There is an iron-rule at the greatest clubs and Leonardo Jardim knew it when he joined AS Monaco, and then delivered four impressive years in a row as coach. You must improve year after year; you must keep delivering titles and trophies. And he may have foreseen it, as early as August this year, when he acknowledged 2018 would be his biggest challenge yet.
There is no looking in the rear-view mirror at this level. In the business world you are only as good as your last sale. In the premier clubs in Europe, you are only as good as your last league title or success in the Champions League.
The trigger is nearly always the same, a current run of poor results in an otherwise exemplary tenancy. Jardim can take a leaf out of the book of Jose Mourinho, acknowledged as one of the greatest coaches in Europe. He met the same fate at Chelsea in 2015 after a string of losses that left them too close to the bottom in the league table. Similarly AS Monaco with just 6 points and one win from the first nine games are in the relegation zone third from bottom of the table.
The iron law may be as unfair as it is unrelenting. After great successes such as AS Monaco’s French League Title in 2016/2017, clubs cash in and the team has to rebuild while its owners and fans scream for yet greater successes. Great names like Mbappe, Benjamin Mendy, Bernardo Silva, and Fabinho were among the outgoing flood. And incoming stars like Golovin have been hampered by injury.
And there is a cycle, teams need fresh thinking and coaches need to regenerate after intense bruising years at the top, when everyone has them in their gunsights. It can be good for both team and coach to turn over a page.
Jardim has a future and he can point with pride at his achievements. And he has trained the best. His fingerprints may be found on great players that were nurtured at AS Monaco but continue to shoot to the stars (and shoot plenty of goals too). Mbappe has just made it on the cover of TIME as a leader in football’s future – sadly no longer at AS Monaco.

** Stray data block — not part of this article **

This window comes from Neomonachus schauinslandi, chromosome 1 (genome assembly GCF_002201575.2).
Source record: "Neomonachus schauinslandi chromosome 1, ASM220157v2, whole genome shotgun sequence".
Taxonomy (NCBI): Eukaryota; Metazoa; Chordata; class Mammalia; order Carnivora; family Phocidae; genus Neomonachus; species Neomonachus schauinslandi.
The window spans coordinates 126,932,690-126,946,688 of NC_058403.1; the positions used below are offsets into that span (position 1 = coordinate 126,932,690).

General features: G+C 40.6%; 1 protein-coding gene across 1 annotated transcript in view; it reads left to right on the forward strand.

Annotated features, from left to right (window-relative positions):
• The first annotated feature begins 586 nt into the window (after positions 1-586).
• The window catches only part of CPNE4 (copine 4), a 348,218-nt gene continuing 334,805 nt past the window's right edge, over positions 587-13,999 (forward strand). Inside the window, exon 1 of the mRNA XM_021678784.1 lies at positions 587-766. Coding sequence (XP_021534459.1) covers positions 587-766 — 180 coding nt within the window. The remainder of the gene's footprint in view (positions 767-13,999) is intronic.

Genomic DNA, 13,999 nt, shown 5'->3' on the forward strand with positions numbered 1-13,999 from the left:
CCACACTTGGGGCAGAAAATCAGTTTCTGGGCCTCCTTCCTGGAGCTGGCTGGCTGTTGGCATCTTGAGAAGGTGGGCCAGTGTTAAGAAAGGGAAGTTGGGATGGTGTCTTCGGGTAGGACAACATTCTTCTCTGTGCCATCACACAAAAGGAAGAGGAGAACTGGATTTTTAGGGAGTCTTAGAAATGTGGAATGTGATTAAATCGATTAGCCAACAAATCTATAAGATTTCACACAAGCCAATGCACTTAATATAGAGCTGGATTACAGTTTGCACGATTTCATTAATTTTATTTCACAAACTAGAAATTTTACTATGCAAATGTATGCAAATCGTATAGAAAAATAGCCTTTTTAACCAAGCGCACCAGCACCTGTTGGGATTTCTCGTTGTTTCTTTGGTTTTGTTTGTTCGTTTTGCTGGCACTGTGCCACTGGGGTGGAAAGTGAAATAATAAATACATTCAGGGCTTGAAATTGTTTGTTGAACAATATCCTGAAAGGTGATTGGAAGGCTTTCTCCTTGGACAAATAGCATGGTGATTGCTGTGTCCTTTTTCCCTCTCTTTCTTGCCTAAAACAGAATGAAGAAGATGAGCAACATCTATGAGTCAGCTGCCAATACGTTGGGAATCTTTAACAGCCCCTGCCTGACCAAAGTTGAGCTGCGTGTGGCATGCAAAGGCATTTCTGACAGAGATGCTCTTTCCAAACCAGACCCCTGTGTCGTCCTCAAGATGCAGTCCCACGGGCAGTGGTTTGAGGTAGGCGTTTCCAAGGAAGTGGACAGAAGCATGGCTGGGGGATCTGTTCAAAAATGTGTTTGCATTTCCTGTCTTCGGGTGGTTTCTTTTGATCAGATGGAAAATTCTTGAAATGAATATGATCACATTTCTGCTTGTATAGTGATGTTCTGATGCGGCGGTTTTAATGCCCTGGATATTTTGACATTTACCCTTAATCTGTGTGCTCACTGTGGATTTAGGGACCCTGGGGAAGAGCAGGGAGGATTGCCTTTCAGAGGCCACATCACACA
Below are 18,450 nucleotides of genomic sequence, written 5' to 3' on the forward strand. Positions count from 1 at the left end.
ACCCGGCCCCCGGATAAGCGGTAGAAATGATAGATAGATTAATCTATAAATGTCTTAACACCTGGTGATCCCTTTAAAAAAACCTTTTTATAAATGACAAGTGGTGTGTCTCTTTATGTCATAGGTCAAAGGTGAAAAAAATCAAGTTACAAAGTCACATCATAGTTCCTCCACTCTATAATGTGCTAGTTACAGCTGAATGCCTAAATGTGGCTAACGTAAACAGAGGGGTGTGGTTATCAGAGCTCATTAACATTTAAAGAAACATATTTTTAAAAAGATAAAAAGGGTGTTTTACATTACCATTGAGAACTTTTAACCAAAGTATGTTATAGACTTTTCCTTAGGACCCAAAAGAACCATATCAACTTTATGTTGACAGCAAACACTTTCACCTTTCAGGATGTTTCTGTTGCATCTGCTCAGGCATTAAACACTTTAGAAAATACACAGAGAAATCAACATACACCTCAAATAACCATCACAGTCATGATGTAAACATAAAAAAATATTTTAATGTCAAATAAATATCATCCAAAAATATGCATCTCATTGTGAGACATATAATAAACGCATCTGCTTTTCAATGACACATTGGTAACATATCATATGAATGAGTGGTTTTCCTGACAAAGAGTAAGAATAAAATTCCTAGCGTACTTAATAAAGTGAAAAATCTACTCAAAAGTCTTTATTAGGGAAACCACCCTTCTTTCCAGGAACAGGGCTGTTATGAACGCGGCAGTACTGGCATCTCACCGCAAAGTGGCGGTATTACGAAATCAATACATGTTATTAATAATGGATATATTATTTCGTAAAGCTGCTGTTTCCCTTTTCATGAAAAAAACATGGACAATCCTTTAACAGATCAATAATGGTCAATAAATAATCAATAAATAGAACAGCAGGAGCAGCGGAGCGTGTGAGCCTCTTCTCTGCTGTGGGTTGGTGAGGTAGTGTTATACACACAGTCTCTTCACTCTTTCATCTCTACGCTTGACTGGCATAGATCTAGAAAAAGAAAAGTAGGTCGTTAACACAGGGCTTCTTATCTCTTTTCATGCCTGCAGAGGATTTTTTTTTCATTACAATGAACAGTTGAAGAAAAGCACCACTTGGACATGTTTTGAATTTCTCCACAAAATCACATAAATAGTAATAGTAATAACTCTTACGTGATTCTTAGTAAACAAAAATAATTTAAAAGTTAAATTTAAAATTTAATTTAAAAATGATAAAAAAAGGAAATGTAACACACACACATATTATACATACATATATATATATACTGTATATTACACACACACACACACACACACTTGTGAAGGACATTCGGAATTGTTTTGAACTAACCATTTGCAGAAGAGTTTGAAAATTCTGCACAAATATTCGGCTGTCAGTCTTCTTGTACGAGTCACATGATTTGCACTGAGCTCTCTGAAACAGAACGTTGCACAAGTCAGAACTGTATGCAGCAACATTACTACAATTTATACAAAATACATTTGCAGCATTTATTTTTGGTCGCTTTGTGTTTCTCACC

New contract as coach in place at AS Monaco, Thierry Henry is one of the star players of his generation with a staggering record of successes in European Premier League football, in the Champions League, in the 2008 World Cup and as record goal-scorer for France with 51 goals. And do you know which team he started his professional career with? That’s right, it was AS Monaco where it all started. Henry, Mbappe, there’s some wizardry going on at AS Monaco.
Fresh from the coaching staff of Belgium’s national team “The Red Devils”, where Henry coached them to third place in the World cup, Thierry will be looking to make his mark as a stellar coach at AS Monaco to mirror his playing career. Fans can’t wait. And rumour has it there’s big money for Henry to spend in the January transfer window that could make all the difference. League Titles and Champion’s League trophies await. It may be in 2020 and beyond. Top three this season is likely a bridge too far. It takes time to build, though don’t expect everyone to be patient. Coaching is a merciless career. No matter how tough, AS Monaco has its sights on those prizes, nothing less. Daghe Munegu!